Tis the season of the great flower of Texas. Every year in early spring, the fields open up and beautiful blossoms emerge covering Texas parks, fields, and highways. It’s a worthy experience to go out and find some and snap a few pics with this seasonal Texas icon.
Have you ever taken a spontaneous trip to do something you love? I did just that on my way to Austin having heard rumors that it was bluebonnet season, I literally had my boyfriend veer off the highway, turn around, and a take a detour through small podunk roads to find some beautiful patches of bluebonnets. BEST DECISION EVER.
Despite having grown up in Texas and loving it with all my heart, the opportunity had never presented itself at the right time and right place to immerse myself in the field of bluebonnets before. All things considered they’re finicky little creatures. They only come out and bloom when the weather, temperature, defrosted ground is juuuust right. They’re only here for a few weeks, and then they fade away as the Texas sun heats up into summer.
It’s somewhat of a sport to spot the first bluebonnet and track the progress of these blooms. You can call the Texas Department of Transportation Wildflower Hotline (800-452-9292) for updates. YES THAT’S A THING. Or you can do what I did and stalk bluebonnet blogs and forums to get details and recommendations and triangulate the best locations for cute red and white barns for backdrops in the Hill Country.
When is Bluebonnet Season
Bluebonnet season is typically about six weeks from March till mid-April. The peak season is usually in April. According to the Texas Wildflower Report, bluebonnet season should be especially good (and potentially early!) this year! Here’s the Facebook so you can get the latest updates.
Where to Find Bluebonnets
Bluebonnets appear anywhere and everywhere. You’re not allowed to pick them (state rules!!) but they’re most prevalent in the Texas Hill Country, South Texas and as far west as Big Bend Park. This blog lists out a excellent list of places and locations across Brenham, Ennis, Marble Falls, Kingsland and Burnett, Texas.
If you’re looking to do a weekend away in the Hill Country (recommendations here!), there are plenty of bluebonnet fields nearby to adventure too. Brenham has a Wildflower Watch blog. Ennis has 40 miles of bluebonnet trails. Burnett Texas even hosts a Bluebonnet Festival the second weekend of April each year! This Facebook page with 50K followers posts updates to bluebonnet sightings.
Bluebonnet season is nothing to mess around with.
Driving down the highway fields of bluebonnets extend as a far as the eye can see. Unfortunately, most of these delightful blossoms are on private property, and thus would not recommend pulling over on the side of a busy highway to jump a fence and risk trespassing on a gun toting Texans land. Although, I’m sure they would be very nice given the circumstances.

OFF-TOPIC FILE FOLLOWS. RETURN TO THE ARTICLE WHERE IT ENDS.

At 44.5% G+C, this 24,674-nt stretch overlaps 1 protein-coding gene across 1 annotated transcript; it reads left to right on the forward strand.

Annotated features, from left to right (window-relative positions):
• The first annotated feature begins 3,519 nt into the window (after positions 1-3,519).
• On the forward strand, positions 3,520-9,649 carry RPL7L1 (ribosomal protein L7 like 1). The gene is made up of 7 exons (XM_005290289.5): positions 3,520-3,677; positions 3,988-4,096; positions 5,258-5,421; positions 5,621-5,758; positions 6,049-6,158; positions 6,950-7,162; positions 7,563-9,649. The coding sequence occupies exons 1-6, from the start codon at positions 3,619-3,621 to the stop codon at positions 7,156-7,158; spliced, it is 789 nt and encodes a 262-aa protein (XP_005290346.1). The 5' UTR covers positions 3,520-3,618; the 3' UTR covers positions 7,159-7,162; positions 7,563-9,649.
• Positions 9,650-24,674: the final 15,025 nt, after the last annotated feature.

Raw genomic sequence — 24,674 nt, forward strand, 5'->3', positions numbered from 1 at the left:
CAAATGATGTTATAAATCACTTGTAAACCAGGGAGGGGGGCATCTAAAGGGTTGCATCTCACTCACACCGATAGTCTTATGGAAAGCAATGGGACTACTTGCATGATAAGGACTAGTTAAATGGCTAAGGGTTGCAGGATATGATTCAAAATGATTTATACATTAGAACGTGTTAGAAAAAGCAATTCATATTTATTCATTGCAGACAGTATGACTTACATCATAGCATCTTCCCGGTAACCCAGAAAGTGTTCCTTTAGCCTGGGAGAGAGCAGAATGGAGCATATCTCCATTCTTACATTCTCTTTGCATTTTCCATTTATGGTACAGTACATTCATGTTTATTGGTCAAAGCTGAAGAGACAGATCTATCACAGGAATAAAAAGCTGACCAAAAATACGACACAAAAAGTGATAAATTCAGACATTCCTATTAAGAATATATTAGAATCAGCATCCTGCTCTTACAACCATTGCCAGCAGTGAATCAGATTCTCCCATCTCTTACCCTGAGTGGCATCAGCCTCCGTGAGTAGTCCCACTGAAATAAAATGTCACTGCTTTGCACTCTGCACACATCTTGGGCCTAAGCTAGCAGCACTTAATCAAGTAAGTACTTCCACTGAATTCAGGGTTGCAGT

The place I was searching out was the First Baptist Church Chappell Hill (exact address: 7675 Farm to Market 2447, Chappell Hill, TX 77426.). I was able to triangulate it off a series of Instagram posts and bluebonnet blogs. The First Baptist Chruch Chappell Hill offers parking, luscious fields of bluebonnet and an adorable red barn and white church to frame photographs and add dimensions.
You can also find bluebonnets in Houston! Wildflowers pop-up all over the place and you can usually catch some beautiful shots of the Houston downtown skyline as well. Here are where to find bluebonnets in Houston:
- Buffalo Bayou – especially at the intersection of Jackson Hill and Memorial and Waugh and Memorial
- White Oak Bayou – especially on the trail near 610
- Terry Hershey Park
- North Brasewood and Stella by the railroad tracks inside the loop
Comment below with other good Houston bluebonnet locations!
Bluebonnet Photo Tips
Like most photo shoots, snapping bluebonnet pictures are not as glamorous as you think. That’s what the editing and filters are for afterwards. Here’s some tips that I would recommend when heading out there:
- Wear good shoes – like cowboy boots! When I went it was SO MUDDY. I had like 5 inches of mud (no joke) caked to the bottom of my sneakers. They were so heavy and legit sticking into the ground. Don’t bother with heels or cute flats. You won’t see them anyways (flowers go up mid-shins) and you’ll probably ruin them.
- Bring sunglasses. Whether you wear them in the pictures or not, they’re helpful to have on hand. The day I went the field was windy af and my eyes were watering. The sunglasses helped shield from the high wind.
- Don’t be afraid to get dirty. Even if it didn’t rain recently and there’s not mud, there’s still a chance of getting grass stains and a bit dirty. Do it for the gram. Sit in the fields. Run around. Kiss someone you love. That’s part of the experience!
- Take LIVE photos. You don’t have to have a professional photographer to get the perfect shot. If you take a “LIVE” photo on an iPhone you can inch the frame backwards and forwards to get the exact moment when the wind died down and your hair or dress laid particularly flat.
- Shoot with the sun at your back. Figure out where it is in the sky and angle yourself accordingly so you’re illuminated and don’t have back light overwhelming the frame.
- Make friends! During peak bluebonnet season there’s probably a bunch of other people out there taking photos (especially if you go somewhere easily accessible and public like the First Baptist Church Chappell Hill). Introduce yourself and offer to take their photo in exchange for them taking yours. Texans are friendly 🙂
- Be safe! Bluebonnets pop up everywhere, but make sure that you’re not crossing traffic or parking your car in some sketch area to get the shot off a highway. The red barn at Chappell Hill was nice because we were out of the way of oncoming traffic.
- Be respectful. Don’t smash the flowers. Don’t go onto private property. Don’t leave trash. Leave the place better than you found it.